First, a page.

By: Adam Voiland
An Aedes aegypti mosquito in the process of acquiring a blood meal. Image Credit: CDC/James Gathany.
Though mosquitoes are small, they are also deadly. Mosquito bites result in the deaths of more than 725,000 people each year—more than any other animal. That compares to about 50,000 deaths from snakes, 25,000 from dogs, 20,000 from tsetse flies, 1,000 from crocodiles, and 500 from hippos.
More than 50 percent of the world’s population lives in areas where mosquito-borne diseases are common, according to the World Health Organization. Malaria is the deadliest disease spread by mosquito, but the bugs also serve as vectors for Chikungunya, Zika, Dengue, West Nile Virus, and Yellow Fever.
NASA and the Global Learning and Observation to Benefit the Environment (GLOBE) Program have a new way of fighting back. The GLOBE Observer Mosquito Habitat Mapper is an app that makes it possible for citizen scientists to collect data on mosquito range and habitat and then feed that information to public health and science institutions trying to combat mosquito-borne illnesses. The app also provides tips on fighting the spread of disease by disrupting mosquito habitats. Specifically, it will help you find potential breeding sites, identify and count larvae, take photos, and clean away pools of standing water where mosquitoes reproduce.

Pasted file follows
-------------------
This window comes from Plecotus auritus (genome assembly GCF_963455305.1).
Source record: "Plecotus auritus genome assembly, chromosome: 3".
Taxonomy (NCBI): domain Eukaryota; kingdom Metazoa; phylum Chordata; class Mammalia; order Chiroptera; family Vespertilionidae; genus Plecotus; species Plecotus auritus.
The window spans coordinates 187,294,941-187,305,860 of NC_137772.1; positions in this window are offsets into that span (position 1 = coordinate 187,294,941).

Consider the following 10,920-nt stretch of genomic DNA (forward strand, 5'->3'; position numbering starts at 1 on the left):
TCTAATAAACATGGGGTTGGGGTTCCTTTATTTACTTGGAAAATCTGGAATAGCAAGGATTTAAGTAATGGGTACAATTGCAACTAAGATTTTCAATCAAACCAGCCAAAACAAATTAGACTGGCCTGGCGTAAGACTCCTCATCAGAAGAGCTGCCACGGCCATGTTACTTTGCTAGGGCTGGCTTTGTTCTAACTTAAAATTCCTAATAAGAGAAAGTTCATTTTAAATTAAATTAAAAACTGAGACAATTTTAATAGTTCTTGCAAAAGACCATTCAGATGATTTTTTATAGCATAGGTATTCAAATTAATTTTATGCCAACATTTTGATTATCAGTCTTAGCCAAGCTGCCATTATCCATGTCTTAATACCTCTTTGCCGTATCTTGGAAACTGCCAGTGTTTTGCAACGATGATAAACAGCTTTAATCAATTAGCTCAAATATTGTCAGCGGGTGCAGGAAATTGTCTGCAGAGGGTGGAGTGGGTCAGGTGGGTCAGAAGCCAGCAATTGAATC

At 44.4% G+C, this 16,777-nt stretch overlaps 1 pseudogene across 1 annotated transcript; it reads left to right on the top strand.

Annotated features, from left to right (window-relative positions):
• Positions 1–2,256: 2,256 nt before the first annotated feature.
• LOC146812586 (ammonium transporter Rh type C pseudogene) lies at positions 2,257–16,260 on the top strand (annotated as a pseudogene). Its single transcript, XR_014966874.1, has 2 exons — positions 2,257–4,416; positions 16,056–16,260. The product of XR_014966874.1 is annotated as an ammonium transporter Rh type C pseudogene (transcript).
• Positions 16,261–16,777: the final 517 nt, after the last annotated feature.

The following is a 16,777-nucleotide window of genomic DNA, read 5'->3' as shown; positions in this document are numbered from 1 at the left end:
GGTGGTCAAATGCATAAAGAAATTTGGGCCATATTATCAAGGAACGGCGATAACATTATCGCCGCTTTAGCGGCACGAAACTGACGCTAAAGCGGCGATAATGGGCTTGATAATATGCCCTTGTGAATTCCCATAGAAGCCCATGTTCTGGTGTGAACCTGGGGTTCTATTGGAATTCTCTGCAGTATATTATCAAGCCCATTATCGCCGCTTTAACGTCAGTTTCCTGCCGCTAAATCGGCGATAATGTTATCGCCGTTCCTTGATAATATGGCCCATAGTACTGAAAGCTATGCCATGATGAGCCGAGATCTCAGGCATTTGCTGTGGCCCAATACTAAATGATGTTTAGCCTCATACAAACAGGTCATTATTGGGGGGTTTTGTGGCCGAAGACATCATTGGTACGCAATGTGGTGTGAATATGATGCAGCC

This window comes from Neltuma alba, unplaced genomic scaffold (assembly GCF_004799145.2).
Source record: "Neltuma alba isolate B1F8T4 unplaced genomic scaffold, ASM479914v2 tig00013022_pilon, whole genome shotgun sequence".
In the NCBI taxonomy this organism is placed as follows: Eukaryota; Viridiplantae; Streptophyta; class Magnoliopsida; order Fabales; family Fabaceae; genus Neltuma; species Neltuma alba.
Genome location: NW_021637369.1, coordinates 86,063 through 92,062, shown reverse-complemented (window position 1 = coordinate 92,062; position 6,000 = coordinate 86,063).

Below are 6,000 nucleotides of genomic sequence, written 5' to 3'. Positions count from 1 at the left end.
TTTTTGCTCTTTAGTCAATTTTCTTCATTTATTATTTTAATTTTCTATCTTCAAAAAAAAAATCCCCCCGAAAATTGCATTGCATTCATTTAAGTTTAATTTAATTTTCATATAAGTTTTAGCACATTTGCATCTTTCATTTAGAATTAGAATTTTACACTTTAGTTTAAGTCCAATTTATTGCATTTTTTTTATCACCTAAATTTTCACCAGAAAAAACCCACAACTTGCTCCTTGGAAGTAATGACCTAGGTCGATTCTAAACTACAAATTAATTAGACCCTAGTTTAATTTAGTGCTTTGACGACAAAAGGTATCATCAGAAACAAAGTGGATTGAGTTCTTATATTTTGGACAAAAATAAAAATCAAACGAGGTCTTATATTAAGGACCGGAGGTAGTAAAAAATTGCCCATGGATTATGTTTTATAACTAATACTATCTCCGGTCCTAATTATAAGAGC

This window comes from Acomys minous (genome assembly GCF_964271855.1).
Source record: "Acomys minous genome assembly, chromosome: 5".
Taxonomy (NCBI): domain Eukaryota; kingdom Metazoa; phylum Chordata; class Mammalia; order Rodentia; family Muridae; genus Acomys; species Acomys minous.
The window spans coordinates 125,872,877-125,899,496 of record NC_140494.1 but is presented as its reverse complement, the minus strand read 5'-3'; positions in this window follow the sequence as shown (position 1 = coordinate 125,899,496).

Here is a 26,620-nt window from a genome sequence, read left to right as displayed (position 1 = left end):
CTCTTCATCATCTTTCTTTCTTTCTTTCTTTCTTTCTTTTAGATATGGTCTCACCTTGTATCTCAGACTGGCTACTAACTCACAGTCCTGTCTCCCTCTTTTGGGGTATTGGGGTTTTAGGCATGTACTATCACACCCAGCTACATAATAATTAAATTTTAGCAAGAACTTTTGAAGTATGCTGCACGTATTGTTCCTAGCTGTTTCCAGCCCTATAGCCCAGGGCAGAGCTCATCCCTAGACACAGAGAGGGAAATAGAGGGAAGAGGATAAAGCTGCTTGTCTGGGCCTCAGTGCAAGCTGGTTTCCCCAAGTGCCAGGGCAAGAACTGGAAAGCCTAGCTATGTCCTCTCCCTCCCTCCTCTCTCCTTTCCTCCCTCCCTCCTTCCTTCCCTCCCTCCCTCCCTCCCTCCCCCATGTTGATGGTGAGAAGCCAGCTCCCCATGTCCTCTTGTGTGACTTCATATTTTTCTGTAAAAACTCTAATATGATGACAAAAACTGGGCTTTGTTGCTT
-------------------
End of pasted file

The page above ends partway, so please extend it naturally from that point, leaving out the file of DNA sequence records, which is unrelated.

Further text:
Eggs and larvae of three species of Mosquitoes.
Image Credit: The Globe Program.
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